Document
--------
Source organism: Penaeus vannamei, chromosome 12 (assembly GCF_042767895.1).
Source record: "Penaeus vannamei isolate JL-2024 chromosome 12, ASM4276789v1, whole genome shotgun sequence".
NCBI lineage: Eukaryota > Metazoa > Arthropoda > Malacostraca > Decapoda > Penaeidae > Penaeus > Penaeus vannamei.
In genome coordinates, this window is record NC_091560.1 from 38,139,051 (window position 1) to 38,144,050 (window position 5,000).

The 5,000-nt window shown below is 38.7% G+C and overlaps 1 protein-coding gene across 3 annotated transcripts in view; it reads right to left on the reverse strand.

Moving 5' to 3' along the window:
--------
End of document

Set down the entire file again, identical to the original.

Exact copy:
Source organism: Penaeus vannamei, chromosome 12 (assembly GCF_042767895.1).
Source record: "Penaeus vannamei isolate JL-2024 chromosome 12, ASM4276789v1, whole genome shotgun sequence".
NCBI lineage: Eukaryota > Metazoa > Arthropoda > Malacostraca > Decapoda > Penaeidae > Penaeus > Penaeus vannamei.
In genome coordinates, this window is record NC_091560.1 from 38,139,051 (window position 1) to 38,144,050 (window position 5,000).

The 5,000-nt window shown below is 38.7% G+C and overlaps 1 protein-coding gene across 3 annotated transcripts in view; it reads right to left on the reverse strand.

Moving 5' to 3' along the window: